Excerpted from “Ableism in Education: Rethinking School Practices and Policies” by Gillian Parekh. Copyright © 2022 by Gillian Parekh. Used with permission of the publisher, W. W. Norton & Company, Inc. All rights reserved.

Approaches to development that are understood as linear and espoused by developmental psychology are quite popular in traditional schooling. For children who do not meet identified developmental expectations, schools typically respond with stigmatized interventions that can powerfully shape the academic, social, and behavioral expectations of educators (such as many of those offered through special education). Education’s adherence to the principles of linear development falsely assumes a universality in childhood experience. It also simultaneously narrows accepted pedagogical approaches to schooling. Linear and individual notions of developmentalism have been so deeply ingrained in our collective approach to education that its consequences often go unseen or are normalized. But it does not go unexperienced.

Ableism in EducationIn many cases, highly sought-​after behavioral, mobility, and psychological interventions have been reconceptualized as harmful toward the body, mind, and psyche of disabled people (Giangreco, 1996; Parens, 2006; Starr, 1982). For many children and their families, there is relentless pressure to pursue normalization through surgeries, therapies, and interventions. But when is “enough, enough?” When do we stop requiring people to conform to a constructed norm? When do we stop pushing for people to walk or talk in normative ways and instead acknowledge and embrace difference? This tension may be one of the most challenging to resolve within disability studies. However, it still remains an important tension for educators to hold in their work with students and their families.

How Educators Can Adopt More Holistic Developmentalism in Their Work

In education, there is an expectation that educators should have a working understanding of developmentalism, one that will inform educators’ approach to classroom strategies, assessment, and behavior management. But educators can resist employing a deficit or pathology-​oriented understanding of developmentalism by adopting frameworks that emphasize the relational context between children’s development and the conditions in which they live and grow. When acting on assumptions related to developmental expectations, educators can draw from an array of theories that focus on social-​relational and sociocultural approaches such as those forwarded by Vygotsky (Mahn, 1999) and Bronfenbrenner (Bronfenbrenner 1986/1992). There are also Indigenous understandings of childhood development that have a deep appreciation for cultural and historical contexts (ShadowWalker, n.d.). For example, the Public Health Agency of Canada released their report on Indigenous child, youth, and family health and described the rich context in which children’s health and development should be considered:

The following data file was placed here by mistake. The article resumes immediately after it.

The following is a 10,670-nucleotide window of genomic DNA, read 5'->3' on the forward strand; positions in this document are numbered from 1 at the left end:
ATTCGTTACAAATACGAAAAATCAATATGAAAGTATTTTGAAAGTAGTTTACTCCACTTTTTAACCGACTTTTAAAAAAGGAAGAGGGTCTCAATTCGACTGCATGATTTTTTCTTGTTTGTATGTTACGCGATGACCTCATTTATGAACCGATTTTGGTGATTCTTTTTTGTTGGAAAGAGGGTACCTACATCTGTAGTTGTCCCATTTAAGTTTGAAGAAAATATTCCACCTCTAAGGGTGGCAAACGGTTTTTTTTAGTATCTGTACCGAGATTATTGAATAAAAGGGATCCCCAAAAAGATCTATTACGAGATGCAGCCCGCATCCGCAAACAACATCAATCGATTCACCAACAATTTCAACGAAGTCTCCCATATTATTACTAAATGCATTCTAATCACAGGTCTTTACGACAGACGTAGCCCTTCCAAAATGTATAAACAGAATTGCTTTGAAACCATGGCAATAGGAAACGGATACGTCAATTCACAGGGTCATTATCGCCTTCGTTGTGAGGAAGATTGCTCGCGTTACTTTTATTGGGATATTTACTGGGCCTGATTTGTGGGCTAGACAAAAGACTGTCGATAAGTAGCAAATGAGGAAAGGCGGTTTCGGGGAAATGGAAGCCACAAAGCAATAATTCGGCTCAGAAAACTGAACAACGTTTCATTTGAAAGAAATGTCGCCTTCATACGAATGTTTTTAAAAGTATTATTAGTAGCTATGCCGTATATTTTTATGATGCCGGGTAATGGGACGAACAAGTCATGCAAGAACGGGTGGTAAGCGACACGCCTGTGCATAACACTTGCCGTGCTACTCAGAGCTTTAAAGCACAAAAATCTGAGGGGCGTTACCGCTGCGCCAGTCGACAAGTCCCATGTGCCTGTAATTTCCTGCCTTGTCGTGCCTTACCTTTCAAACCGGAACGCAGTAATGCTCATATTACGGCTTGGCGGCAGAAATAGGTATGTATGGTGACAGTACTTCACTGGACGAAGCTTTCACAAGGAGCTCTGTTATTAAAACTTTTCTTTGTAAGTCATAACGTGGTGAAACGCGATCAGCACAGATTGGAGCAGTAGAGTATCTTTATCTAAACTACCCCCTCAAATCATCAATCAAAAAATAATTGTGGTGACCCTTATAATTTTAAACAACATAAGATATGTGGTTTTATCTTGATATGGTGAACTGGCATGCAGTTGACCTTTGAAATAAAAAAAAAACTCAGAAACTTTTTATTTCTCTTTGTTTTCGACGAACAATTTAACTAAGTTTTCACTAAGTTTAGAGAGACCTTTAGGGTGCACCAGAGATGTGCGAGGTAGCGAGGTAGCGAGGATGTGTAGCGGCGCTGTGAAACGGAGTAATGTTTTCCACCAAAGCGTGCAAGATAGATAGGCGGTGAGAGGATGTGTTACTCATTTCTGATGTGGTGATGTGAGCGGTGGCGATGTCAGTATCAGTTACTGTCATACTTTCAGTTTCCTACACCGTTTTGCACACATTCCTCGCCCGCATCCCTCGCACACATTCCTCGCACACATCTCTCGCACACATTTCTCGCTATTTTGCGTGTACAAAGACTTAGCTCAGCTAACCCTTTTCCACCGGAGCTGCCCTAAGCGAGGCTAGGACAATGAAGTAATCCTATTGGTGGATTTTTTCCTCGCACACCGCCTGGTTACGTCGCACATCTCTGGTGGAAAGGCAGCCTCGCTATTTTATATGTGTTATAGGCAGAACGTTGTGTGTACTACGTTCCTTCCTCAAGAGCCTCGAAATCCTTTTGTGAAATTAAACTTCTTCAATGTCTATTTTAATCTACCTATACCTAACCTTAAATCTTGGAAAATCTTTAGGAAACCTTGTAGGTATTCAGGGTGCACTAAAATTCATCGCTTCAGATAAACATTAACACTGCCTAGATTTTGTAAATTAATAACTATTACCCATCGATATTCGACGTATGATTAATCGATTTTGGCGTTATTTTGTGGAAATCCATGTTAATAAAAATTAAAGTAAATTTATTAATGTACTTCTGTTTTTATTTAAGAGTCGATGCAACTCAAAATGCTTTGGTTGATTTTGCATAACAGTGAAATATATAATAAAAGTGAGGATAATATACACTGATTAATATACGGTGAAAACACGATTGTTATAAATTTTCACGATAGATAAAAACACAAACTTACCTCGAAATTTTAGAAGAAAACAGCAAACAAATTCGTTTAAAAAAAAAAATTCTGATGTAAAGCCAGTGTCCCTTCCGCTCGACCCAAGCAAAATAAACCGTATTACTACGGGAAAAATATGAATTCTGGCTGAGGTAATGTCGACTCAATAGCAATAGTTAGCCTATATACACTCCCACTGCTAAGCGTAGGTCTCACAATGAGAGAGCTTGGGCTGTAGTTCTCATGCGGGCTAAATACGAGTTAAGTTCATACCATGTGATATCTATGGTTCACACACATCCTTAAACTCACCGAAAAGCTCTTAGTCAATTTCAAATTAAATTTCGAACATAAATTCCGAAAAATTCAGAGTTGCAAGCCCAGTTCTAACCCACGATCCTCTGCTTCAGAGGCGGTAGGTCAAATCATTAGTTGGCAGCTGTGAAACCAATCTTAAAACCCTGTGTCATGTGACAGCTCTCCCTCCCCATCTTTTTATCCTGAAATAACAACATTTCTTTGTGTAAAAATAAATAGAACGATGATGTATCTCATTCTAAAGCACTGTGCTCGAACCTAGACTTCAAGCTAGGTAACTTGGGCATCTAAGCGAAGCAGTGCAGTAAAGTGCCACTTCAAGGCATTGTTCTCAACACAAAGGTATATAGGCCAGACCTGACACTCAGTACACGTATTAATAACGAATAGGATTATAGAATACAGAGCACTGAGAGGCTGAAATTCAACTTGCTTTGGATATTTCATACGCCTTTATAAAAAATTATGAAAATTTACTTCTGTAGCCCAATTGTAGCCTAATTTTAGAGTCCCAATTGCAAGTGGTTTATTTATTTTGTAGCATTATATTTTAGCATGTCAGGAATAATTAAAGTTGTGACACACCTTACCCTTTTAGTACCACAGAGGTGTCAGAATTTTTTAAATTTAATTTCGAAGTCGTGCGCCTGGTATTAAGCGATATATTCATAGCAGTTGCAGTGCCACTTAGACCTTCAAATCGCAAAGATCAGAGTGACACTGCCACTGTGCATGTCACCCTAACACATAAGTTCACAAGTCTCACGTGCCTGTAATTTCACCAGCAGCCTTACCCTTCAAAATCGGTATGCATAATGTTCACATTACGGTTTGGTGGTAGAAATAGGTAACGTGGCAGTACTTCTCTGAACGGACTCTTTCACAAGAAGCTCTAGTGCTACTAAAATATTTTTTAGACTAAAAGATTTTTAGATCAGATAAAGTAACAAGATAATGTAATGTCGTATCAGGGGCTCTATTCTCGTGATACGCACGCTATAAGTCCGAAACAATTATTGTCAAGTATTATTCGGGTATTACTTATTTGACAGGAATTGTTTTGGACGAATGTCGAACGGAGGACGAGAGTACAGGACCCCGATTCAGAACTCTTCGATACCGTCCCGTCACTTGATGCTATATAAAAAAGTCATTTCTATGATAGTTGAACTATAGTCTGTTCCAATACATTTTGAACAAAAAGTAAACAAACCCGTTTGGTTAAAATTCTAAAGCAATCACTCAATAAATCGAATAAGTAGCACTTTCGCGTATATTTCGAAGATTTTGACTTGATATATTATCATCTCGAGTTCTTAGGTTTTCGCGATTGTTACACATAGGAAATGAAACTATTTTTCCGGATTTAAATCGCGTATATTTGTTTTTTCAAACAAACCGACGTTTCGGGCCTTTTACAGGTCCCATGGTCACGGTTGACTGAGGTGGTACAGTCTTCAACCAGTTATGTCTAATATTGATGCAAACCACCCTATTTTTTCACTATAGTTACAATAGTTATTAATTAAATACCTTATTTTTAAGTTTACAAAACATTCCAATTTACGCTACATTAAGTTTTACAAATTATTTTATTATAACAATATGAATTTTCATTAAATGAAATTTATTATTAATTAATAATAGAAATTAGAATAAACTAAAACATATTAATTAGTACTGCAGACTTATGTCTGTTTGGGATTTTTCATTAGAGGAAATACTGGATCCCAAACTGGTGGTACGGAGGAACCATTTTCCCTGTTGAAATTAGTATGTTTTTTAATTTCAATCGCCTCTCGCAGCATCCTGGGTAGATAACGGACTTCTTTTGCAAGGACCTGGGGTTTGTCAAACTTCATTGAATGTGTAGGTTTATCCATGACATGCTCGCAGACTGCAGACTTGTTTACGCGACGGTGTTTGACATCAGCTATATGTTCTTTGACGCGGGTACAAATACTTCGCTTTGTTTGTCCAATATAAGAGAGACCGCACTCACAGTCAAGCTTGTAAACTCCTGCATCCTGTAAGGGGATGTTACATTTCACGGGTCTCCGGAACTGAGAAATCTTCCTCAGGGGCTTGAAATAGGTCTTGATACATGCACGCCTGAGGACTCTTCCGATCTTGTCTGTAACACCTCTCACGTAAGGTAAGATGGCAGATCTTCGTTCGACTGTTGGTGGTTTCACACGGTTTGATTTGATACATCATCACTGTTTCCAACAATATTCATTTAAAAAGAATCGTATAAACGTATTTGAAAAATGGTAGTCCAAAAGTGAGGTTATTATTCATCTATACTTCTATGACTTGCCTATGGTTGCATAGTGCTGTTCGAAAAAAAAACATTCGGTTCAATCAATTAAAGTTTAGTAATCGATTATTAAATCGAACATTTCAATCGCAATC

Young Indigenous children experience many health disparities, which can largely be attributed to the socio-​economic, environmental, political and historical conditions in which they live. High quality, holistic and culturally relevant ECD and care programs provide a promising avenue for addressing these health disparities by optimizing Indigenous children’s physical, emotional, psychological, cognitive and spiritual development, giving them the best start in life and ultimately addressing health disparities over the long-​term. (Halseth & Greenwood, 2019, p. 7)

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